It’s a close call, but I do think it’s okay to mock Tim Tebow’s religiosity. For those of you who aren’t familiar with the story, here’s a little background. Tim Tebow is a Quarterback, currently playing for the Denver Broncos in the NFL, who won two National Championships in college with the University of Florida football team. In college he became incredibly famous, mostly for his football playing prowess, but also for his religious beliefs which he was unabashedly public about. In 2009 a reporter asked him if he was a virgin and he said he was. He also showed some humor, saying, “I think you’re stunned right now,” Tebow joked with reporters after revealing his virginity. “You can’t even ask a question. … I was ready for that question, but I don’t think ya’ll were.” In 2010, Tebow publicized his beliefs further by participating in a Super Bowl commercial for Focus On the Family which (between the lines, as it were) promoted an anti-abortion message by celebrating Tebow’s mom’s decision to continue her pregnancy despite being advised by a doctor not to. As Brian Phillips writes in his well-worth reading article on Tebow on Grantland, “A trillion words have been written about this already, but suffice it to say that if you see him as the avatar of muscular Christianity in football, you know that in his bland, smiling, placidly self-confident way, he sees himself that way, too.”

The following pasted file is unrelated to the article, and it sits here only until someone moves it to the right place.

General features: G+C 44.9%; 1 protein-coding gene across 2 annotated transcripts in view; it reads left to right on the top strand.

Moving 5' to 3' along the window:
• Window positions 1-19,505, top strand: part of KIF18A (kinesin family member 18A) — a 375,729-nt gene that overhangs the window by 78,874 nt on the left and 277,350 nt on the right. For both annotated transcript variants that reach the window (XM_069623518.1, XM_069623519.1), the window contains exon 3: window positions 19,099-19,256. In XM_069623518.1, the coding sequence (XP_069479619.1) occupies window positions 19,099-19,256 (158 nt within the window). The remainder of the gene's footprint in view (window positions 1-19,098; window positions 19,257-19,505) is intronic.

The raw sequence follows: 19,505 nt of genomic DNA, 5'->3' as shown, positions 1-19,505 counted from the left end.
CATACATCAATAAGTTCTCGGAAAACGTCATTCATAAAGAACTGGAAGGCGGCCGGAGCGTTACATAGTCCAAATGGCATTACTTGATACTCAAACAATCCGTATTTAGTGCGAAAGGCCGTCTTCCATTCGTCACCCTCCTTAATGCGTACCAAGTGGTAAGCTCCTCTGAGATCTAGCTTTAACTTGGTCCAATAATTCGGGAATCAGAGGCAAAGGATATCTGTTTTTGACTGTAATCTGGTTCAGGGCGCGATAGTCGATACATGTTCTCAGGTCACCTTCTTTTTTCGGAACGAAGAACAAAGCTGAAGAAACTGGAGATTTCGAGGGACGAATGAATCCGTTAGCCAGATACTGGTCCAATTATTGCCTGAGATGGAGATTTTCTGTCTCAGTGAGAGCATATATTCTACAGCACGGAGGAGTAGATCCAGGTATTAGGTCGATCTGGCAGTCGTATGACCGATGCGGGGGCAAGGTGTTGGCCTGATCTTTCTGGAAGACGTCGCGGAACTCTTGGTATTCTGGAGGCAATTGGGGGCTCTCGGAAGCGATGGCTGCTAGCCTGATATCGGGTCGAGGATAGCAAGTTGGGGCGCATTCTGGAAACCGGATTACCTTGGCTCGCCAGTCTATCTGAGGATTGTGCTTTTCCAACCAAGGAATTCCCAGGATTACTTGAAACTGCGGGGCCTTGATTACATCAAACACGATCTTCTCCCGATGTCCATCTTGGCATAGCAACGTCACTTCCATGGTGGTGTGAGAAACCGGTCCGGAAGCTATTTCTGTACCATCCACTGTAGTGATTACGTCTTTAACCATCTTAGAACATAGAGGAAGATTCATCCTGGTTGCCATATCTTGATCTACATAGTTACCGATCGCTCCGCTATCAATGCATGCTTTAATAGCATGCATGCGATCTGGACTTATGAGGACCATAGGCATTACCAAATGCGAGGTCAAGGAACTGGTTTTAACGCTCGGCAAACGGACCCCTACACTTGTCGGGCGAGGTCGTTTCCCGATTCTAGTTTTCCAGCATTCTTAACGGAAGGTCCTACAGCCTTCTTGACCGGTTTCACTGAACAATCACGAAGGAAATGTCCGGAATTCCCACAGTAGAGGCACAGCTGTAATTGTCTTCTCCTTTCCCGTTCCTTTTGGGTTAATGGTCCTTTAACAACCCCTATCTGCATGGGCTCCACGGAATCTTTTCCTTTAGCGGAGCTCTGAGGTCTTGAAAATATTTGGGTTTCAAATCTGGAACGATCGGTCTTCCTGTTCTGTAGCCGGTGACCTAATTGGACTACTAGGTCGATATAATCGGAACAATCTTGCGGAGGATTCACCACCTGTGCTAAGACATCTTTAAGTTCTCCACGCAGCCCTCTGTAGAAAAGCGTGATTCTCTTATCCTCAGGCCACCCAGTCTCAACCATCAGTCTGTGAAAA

These days, Tebow has somehow become even more polarizing as he has emerged in mid-season as the starting quarterback for the Denver Broncos. Two weekends ago he started his first game this season against the Miami Dolphins. The Broncos were down 15-0 at half-time but ended up coming back to win the game in overtime. When they won, cameras caught Tebow kneeling in prayer as his teammates celebrated around him. This act has become a meme over the last week, leading to a website selling shirts… and to any number of photos and videos of people performing their own acts of “Tebowing.”

This past Sunday’s game did not go quite so well for the Broncos or for Tebow. The Broncos lost 45 to 10 to the Detroit Lions and Tebow played badly, throwing one interception and fumbling three times. The Lions were not satisfied just by winning, they also picked a couple choice moments to mock Tebow by adopting his now famous praying pose after sacking him or scoring a touchdown.

To your question — which was also asked in this way in the New York Times’ football blog today:

Is it all in good fun?  Tebow invites scrutiny with the very public nature of his religious beliefs, his evangelistic side. But let’s imagine that a player displayed a Muslim religious ritual or one based on Hinduism? Would it be fair to mock those displays as well? If not, why is it fair game for Tebow?

I say yes, it is fair to mock Tebow for his religious displays because Tebow, through his actions has made them part of the public domain. It’s one thing to claim that dropping to his knees in passionate prayer is not a public act even if it is on a playing field with 20+ cameras, but it’s another to claim that someone who used to list bible verses on his eye-black and who has publicly endorsed religious/cultural lobbies it treating his own religious as a private matter. Frankly, I don’t think the players on the Lions were mocking Tim Tebow for his religion, I think they were mocking a sophomore player, who they think is not very good at his craft, for what they consider a self-aggrandizing and maybe just a little prematurely self-congratulatory celebration.